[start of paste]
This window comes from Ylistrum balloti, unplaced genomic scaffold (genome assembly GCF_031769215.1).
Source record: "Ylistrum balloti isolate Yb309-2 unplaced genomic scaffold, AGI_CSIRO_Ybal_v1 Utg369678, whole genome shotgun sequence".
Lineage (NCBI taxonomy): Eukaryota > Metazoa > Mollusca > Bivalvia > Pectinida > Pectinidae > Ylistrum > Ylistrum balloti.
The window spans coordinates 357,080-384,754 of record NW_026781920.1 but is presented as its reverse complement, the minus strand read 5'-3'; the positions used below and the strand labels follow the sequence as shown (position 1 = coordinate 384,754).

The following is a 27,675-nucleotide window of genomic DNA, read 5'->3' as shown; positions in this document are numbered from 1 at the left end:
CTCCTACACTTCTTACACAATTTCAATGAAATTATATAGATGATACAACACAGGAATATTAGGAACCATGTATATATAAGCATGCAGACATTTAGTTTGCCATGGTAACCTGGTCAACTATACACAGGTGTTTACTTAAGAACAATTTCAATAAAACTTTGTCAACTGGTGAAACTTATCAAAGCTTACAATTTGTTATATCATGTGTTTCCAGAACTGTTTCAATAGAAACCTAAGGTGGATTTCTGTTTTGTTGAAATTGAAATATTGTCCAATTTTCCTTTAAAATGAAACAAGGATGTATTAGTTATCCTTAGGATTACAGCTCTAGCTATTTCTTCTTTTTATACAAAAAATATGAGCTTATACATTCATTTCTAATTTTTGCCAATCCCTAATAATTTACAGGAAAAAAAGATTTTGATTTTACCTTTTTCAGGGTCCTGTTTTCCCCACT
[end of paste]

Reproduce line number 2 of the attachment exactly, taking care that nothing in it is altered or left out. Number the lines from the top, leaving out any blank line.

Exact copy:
Source record: "Ylistrum balloti isolate Yb309-2 unplaced genomic scaffold, AGI_CSIRO_Ybal_v1 Utg369678, whole genome shotgun sequence".